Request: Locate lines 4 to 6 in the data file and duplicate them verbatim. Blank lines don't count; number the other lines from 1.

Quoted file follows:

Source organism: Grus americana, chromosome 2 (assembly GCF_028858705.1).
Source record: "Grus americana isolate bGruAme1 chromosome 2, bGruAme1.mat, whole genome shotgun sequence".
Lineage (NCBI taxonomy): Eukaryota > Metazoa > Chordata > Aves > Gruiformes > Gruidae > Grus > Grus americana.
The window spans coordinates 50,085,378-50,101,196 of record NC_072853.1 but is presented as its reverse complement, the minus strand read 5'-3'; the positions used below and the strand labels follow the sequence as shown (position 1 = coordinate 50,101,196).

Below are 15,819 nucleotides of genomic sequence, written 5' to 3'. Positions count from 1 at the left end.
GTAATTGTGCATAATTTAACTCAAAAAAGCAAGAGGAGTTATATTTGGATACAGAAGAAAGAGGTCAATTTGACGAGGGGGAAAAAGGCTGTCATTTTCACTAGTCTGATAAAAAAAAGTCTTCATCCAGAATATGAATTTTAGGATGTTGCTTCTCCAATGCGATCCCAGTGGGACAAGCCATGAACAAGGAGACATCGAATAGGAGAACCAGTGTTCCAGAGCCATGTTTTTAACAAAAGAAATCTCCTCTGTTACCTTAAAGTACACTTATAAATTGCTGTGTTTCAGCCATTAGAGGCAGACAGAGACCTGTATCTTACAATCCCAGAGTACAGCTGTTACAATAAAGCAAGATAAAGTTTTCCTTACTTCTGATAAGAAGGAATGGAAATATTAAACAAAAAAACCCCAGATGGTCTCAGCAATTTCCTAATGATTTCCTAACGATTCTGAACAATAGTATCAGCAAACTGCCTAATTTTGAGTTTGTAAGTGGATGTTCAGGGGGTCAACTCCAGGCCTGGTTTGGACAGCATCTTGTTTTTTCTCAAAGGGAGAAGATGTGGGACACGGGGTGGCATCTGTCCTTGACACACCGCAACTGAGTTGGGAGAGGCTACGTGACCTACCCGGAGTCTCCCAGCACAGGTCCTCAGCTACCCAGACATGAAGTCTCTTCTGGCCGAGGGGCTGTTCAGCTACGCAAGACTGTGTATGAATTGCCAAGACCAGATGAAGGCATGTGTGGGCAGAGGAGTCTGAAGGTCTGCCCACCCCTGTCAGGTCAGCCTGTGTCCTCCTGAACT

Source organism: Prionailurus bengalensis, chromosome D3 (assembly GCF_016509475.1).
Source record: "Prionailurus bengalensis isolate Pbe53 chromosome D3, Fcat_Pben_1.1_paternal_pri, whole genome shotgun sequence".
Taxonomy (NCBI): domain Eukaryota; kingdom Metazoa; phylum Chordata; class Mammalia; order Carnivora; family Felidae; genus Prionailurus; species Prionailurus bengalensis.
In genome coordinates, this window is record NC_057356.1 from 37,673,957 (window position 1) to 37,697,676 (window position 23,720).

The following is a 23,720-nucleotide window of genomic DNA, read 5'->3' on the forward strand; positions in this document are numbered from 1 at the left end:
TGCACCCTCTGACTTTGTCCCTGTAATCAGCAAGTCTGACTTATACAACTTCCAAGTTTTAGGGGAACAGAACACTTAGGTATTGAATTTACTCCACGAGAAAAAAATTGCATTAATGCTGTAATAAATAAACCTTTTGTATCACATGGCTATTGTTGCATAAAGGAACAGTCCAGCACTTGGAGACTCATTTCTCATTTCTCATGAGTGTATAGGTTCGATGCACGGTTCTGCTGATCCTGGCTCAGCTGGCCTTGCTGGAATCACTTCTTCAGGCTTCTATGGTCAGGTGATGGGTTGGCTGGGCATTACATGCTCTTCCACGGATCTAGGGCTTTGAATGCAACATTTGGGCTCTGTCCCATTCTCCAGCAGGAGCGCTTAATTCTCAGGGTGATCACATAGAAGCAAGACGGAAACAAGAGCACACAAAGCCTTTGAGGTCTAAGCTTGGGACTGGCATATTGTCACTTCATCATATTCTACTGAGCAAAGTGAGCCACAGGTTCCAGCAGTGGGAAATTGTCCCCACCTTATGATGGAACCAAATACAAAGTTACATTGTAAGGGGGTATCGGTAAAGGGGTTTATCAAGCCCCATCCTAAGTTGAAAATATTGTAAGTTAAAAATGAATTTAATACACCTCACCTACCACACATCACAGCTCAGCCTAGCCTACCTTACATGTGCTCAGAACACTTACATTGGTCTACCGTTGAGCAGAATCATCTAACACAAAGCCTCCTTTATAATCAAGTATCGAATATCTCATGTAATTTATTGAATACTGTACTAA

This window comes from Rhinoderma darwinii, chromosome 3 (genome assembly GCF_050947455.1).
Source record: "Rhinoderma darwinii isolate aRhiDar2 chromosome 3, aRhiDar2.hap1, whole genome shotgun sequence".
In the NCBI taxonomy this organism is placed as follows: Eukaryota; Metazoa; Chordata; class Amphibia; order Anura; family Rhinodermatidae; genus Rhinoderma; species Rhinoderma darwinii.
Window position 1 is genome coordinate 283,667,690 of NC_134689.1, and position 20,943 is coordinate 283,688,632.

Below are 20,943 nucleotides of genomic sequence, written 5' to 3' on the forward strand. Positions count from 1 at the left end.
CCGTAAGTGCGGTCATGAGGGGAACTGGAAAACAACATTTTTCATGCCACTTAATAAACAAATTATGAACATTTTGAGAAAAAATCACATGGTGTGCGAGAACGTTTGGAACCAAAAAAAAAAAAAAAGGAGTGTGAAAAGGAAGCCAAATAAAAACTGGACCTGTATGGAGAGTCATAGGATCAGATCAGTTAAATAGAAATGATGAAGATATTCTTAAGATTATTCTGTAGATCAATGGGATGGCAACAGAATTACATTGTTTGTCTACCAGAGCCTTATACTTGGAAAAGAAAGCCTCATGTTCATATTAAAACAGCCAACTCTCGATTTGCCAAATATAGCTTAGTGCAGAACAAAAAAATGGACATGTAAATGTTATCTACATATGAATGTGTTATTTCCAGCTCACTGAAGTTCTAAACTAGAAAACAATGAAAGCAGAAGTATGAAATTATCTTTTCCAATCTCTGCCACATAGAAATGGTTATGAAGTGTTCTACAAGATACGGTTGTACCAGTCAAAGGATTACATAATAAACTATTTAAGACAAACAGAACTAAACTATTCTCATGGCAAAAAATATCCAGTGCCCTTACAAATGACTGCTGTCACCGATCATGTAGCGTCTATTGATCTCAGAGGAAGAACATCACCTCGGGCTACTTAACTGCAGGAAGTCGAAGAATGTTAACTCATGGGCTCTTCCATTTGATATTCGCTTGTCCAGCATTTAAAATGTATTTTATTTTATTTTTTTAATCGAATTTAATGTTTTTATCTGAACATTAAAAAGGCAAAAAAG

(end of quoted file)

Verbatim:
The window spans coordinates 50,085,378-50,101,196 of record NC_072853.1 but is presented as its reverse complement, the minus strand read 5'-3'; the positions used below and the strand labels follow the sequence as shown (position 1 = coordinate 50,101,196).

Below are 15,819 nucleotides of genomic sequence, written 5' to 3'. Positions count from 1 at the left end.
GTAATTGTGCATAATTTAACTCAAAAAAGCAAGAGGAGTTATATTTGGATACAGAAGAAAGAGGTCAATTTGACGAGGGGGAAAAAGGCTGTCATTTTCACTAGTCTGATAAAAAAAAGTCTTCATCCAGAATATGAATTTTAGGATGTTGCTTCTCCAATGCGATCCCAGTGGGACAAGCCATGAACAAGGAGACATCGAATAGGAGAACCAGTGTTCCAGAGCCATGTTTTTAACAAAAGAAATCTCCTCTGTTACCTTAAAGTACACTTATAAATTGCTGTGTTTCAGCCATTAGAGGCAGACAGAGACCTGTATCTTACAATCCCAGAGTACAGCTGTTACAATAAAGCAAGATAAAGTTTTCCTTACTTCTGATAAGAAGGAATGGAAATATTAAACAAAAAAACCCCAGATGGTCTCAGCAATTTCCTAATGATTTCCTAACGATTCTGAACAATAGTATCAGCAAACTGCCTAATTTTGAGTTTGTAAGTGGATGTTCAGGGGGTCAACTCCAGGCCTGGTTTGGACAGCATCTTGTTTTTTCTCAAAGGGAGAAGATGTGGGACACGGGGTGGCATCTGTCCTTGACACACCGCAACTGAGTTGGGAGAGGCTACGTGACCTACCCGGAGTCTCCCAGCACAGGTCCTCAGCTACCCAGACATGAAGTCTCTTCTGGCCGAGGGGCTGTTCAGCTACGCAAGACTGTGTATGAATTGCCAAGACCAGATGAAGGCATGTGTGGGCAGAGGAGTCTGAAGGTCTGCCCACCCCTGTCAGGTCAGCCTGTGTCCTCCTGAACT